“I was undercover,” he said, “the most important thing was to stay close enough to Voldemort to ensure his demise. And I made sure that the Carrows didn’t go too far.”

However, at the Battle of Hogwarts in the spring of 1998, Snape died well before he could do anything to affect Voldemort. His death leads many members of the wizarding community to question whether reports of his heroism are not greatly exaggerated. When asked about these accusations, Snape simply shook his head.

“What so many of you do not understand is that some things are more powerful than magic,” he said coldly, “Dumbledore would have said love is one of them, but I have not been on the receiving end of much of that. I do, however, think the truth can be far more powerful than any spell.”

The cryptic answer seems, to any rational listener, like quite the excuse for Snape’s long list of prior bad acts. Special correspondent Rita Skeeter pressed the former headmaster for details.

“In the end,” said Snape, “Harry Potter did not need me or Dumbledore or any of you. He needed to know that he had to die in order to make Voldemort vulnerable to death. That tiny bit of information made all the difference and I was the only one who could give it to him.”

As he was dying, Snape asked Harry Potter to retrieve some of his memories. By placing them in Dumbledore’s Pensieve, the Boy Who Lived Twice learned what he needed to do to kill Voldemort, which apparently involved allowing Voldemort to kill him. Many believe that this was actually Snape’s attempt to assist Voldemort in killing Harry Potter, something he struggles to deny.

“He didn’t die, did he?” said Snape scornfully, “Doesn’t that kind of imply that I wasn’t sending him into a trap?”

Snape still refuses to explain why Harry had to nearly die.

“That’s none of your business,” he said.

To be continued….

New Rita Skeeter Exclusive: Snape Claims He Dedicated His Life to Protecting Harry Potter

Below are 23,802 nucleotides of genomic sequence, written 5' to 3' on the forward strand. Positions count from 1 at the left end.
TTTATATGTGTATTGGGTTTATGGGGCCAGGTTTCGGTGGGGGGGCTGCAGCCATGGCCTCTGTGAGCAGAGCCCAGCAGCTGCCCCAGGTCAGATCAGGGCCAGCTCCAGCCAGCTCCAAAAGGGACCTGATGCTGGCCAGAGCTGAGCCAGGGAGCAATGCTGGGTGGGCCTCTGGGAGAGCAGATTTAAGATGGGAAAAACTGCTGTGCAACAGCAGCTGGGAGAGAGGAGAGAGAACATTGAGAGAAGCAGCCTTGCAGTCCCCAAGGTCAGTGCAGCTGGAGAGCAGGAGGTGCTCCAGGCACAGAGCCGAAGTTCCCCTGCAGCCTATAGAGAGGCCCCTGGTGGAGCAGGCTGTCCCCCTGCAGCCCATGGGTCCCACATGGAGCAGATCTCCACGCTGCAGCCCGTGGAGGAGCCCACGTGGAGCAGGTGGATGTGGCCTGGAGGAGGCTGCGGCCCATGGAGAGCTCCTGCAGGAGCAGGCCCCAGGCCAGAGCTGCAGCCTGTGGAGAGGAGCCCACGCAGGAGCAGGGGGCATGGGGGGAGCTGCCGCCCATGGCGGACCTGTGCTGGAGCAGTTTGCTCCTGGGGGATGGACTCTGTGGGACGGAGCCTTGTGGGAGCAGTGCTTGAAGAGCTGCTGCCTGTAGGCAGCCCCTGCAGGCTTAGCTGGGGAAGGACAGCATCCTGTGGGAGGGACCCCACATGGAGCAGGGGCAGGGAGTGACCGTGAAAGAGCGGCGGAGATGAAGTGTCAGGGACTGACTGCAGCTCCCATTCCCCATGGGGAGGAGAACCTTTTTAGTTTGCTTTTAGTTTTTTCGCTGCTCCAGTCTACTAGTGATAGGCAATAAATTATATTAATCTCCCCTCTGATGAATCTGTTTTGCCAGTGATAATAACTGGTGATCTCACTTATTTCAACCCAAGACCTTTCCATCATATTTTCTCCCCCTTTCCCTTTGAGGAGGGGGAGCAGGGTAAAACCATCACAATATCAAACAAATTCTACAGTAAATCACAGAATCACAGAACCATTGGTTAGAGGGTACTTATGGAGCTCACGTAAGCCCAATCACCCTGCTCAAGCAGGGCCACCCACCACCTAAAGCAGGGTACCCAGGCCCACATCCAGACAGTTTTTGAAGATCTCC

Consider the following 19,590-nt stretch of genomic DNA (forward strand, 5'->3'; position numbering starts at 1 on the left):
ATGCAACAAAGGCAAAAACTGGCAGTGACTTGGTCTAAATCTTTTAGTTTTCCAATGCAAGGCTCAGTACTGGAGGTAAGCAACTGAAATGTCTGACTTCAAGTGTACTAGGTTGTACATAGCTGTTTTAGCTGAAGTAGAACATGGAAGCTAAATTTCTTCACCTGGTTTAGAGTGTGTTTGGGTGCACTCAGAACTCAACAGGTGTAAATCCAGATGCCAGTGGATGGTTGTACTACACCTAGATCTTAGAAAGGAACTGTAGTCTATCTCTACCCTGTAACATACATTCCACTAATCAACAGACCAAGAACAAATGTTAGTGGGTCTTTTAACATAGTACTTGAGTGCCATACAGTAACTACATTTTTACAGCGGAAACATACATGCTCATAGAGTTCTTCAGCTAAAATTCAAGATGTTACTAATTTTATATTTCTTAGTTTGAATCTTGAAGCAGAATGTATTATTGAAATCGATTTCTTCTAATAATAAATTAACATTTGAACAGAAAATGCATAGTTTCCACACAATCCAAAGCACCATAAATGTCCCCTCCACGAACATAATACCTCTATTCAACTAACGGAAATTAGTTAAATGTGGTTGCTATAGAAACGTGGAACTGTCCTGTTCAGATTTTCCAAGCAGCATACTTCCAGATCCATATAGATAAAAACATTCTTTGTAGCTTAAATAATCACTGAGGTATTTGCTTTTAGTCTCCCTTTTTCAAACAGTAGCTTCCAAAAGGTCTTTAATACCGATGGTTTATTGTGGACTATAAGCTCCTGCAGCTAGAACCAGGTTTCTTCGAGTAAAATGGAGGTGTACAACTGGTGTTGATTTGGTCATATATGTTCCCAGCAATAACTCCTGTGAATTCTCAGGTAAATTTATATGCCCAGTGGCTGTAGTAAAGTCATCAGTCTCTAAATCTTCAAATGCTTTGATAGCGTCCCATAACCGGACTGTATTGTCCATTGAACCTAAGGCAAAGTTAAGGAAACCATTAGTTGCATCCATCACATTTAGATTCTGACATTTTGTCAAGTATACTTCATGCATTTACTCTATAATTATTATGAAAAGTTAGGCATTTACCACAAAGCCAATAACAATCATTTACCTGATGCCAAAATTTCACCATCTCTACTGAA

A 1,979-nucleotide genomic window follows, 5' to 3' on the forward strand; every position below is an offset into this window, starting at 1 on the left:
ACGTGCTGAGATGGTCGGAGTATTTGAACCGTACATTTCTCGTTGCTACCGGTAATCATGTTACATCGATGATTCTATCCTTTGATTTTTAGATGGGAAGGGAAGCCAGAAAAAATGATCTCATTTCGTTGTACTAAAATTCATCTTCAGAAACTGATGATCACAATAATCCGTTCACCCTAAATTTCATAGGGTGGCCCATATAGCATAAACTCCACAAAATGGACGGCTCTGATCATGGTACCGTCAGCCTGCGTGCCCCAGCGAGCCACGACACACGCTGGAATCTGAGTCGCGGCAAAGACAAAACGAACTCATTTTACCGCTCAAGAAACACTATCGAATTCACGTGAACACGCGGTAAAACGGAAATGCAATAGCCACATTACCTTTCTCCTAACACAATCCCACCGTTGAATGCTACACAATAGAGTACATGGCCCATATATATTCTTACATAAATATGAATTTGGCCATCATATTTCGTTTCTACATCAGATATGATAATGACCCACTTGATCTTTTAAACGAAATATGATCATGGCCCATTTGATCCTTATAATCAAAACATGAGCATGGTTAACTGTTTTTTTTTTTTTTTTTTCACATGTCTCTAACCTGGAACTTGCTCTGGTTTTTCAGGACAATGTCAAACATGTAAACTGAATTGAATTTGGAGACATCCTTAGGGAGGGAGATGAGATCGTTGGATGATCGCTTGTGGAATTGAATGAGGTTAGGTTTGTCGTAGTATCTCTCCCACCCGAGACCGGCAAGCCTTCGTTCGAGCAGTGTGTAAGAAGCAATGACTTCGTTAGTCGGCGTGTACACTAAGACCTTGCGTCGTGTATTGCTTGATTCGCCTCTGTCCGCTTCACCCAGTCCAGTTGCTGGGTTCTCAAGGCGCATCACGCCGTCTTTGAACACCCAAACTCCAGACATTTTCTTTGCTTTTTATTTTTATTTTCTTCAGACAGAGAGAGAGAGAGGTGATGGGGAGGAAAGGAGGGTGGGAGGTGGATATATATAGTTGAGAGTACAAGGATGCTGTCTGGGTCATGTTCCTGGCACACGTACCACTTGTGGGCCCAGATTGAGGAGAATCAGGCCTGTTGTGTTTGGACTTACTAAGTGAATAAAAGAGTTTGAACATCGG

Last week, the authors of Harry Potter and the Art of Spying released the first part of Rita Skeeter’s article on Severus Snape, longtime Death Eater and apparently Dumbledore’s right hand man. This week, Skeeter dives deeper into Snape’s role as a double agent.

Snape Claims He Dedicated His Life to Protecting Harry Potter

Severus Snape refused to speak with special correspondent Rita Skeeter for an entire week following her initial interview during which he proclaimed his loyalty to the Dark Lord. However, current Headmistress Minerva McGonagall invited the Daily Prophet back once more to hear more of his outlandish story. When asked about the woman who “changed everything,” Snape was tightlipped, but he soon revealed his role as a double agent in the years leading up to the second Wizarding war.

“I was a spy to Dumbledore,” he said with a sneer, “not for him. I made it my duty to keep an eye on Potter while he was at school for his own safety.”

Considering that the boy survived a face to face encounter with Voldemort before he could walk, it seems highly unlikely that the Death Eater-turned-Potions-Master could offer much in the way of additional protection, but Snape was adamant.

“That arrogant pipsqueak of a wizard couldn’t protect himself if he tried,” he said, “And he didn’t try at all. He was always taking on trolls, sneaking around to forbidden areas of the grounds, and using that invisibility cloak so that the rest of the professors had no idea what he was doing.”